She asked the driver to stop at an awesome little basket shop (Ato's Basket Shop) which was near the TH. The proprietor was a character and enjoyed showing us his basketry and all of the carved handi-crafts. Hutchinsons bought some beautiful silver crosses (the symbolic cross for orthodox Christianity) and we bought a hand-woven basket with a fitted lid, for Dagmawi. His birth mother had given him a religious medallion on a necklace and we want him to be able to store it somewhere safe for a keepsake.
We ate lunch at Metro Pizza (great pizza and pasta!) Of course Dagmawi hates pizza, so he and Emme had the spaghetti. Tariku for some reason was not hungry and sat and watched us all eat but would turn his head away every time I offered him something. Jay picked him up to walk around outside and then they both disappeared. I went out to look for them and they were nowhere in sight. A few minutes later they came back in and he explained that a waitress from the next restaurant over had come over to see Tariku, and then scooped him out of Jay's arms to go show everyone she worked with. Jay said he didn't know what to do other than follow her so he was sure to get his son back. This is a common occurrence in Ethiopia. The people LOVE to see children and they will touch their faces and make a big scene and then walk around to show them off to everyone they know. Common practice here but NOT common practice in America :) Ethiopians really place a high value on family, friends, social relationships and their children.
After lunch we went to the Alert Leprosy hospital. After entering through a guarded gate, we drove through some beautiful and well-maintained gardens. Leprosy is a curable disease when it is arrested in its early stages. However, many people who live in the "countryside" (everyone refers to those living outside Addis Ababa, as living in the countryside) are a day's walk or more from medical care and they seek treatment from the local witch doctor. Of course the disease continues to progress and then they are shunned because obviously they are being cursed by god. Many of them finally make their way to this particular hospital where they are given care and respite and a respectable way to earn a living.
As we approached, several women and children were harvesting from a garden, and blankets were laid out and loaded with peppers to dry in the sun. We climbed the steps to the hospital and two men were busily weaving some floor mats. I greeted the first man who then smiled at us and spoke very good English. He demonstrated what he was doing and then said "see, I have no hands but I can weave!" He was very proud of his handi-work!!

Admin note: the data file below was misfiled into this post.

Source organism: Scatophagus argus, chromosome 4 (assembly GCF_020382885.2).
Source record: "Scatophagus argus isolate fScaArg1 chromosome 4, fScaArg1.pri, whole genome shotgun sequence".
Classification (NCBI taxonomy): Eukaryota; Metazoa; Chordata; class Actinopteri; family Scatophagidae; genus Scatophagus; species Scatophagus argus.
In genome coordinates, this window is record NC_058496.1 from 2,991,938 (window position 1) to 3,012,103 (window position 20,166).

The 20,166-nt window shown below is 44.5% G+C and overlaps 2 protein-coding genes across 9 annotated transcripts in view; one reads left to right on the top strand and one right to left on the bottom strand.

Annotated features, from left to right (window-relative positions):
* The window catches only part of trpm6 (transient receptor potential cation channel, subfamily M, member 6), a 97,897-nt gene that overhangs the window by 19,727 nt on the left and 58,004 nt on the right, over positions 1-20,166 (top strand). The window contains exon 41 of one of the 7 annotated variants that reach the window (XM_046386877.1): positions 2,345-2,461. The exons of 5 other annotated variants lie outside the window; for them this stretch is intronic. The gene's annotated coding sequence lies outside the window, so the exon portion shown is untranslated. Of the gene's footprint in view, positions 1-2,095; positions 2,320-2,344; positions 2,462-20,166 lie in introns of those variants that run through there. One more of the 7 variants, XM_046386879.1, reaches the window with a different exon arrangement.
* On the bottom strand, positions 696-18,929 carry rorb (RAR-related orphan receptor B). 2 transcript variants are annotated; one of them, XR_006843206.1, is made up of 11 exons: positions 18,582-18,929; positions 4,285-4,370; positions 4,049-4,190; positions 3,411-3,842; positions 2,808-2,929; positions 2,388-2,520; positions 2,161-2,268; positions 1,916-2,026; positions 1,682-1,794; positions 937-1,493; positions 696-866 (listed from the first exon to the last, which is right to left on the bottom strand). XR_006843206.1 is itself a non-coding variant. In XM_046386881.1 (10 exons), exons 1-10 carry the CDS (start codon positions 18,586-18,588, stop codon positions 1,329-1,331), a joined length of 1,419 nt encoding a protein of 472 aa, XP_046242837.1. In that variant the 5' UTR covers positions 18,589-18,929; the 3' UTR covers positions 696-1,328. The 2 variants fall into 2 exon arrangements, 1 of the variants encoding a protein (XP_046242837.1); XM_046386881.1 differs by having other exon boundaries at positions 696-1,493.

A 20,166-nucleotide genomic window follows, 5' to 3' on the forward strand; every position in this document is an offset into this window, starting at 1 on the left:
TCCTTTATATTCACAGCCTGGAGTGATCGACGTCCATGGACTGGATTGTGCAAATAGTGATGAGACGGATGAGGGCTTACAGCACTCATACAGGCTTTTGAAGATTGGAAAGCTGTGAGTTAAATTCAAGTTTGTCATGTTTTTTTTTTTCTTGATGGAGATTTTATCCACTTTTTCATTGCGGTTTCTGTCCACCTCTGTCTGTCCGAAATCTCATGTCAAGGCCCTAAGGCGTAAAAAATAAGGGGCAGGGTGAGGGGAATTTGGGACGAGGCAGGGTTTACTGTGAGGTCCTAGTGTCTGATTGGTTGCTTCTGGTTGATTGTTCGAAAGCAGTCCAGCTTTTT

We then entered the weaving room – which had about 6 large looms. Three men were working the looms, separating the warp and the weft threads with their feet, and flinging a shuttle back and forth with amazing speed. They were weaving yard after yard of a creamy, soft and thick fabric that piled up in layers beneath the looms. This fabric is then worked into a variety of woven items from table cloths, to hand bags, to dresses and scarves. We asked the attendant about what Kate could use to help carry Furtuna. The attendant immediately went to a specific shelf and pulled out a large wrap and then showed Kate how to tie Furtuna snugly onto her waist. Furtuna was sleeping while this was going on and they both looked so comfortable after the wrap was tied correctly.
We each bought a few items from the store. Emme and Maea each got an attractive woven hand bag and Dagmawi selected a hand-tooled leather wallet. He then immediately went and asked for birr from each of the guys. A smart little boy! I bought a beautiful, rainbow hued scarf-wrap. By the way – this is an item that most women in Ethiopia wear every day. The colors and patterns are endless, and some of them shimmer with metallic threads, and the women wrap it around their neck, wearing it with everything from a t-shirt and jeans, to a more dressy outfit. The wraps are beautiful and there are stacks upon stacks of them in most of the shops. We have bought quite a few as souvenir gifts for family and friends.
From the leprosy hospital, we stopped for a quick coffee at Kaldis. The adults each had a delicious machiatto and the kids had ice cream. It is so funny to watch the Ethiopian kids eat ice cream. They are not used to the cold (even soda is consumed at room temperature) and they wrinkle their noses in distaste over the cold, even though they love the flavor. (The kids needed to use the bathroom before we left - Reminder to future travelers – bathrooms are in short supply and they rarely have toilet paper. Always carry your travel pack of charmin! Also hand-washing is commonplace but no paper towels are provided. It is expected to either air dry, or dry your hands on your clothes.)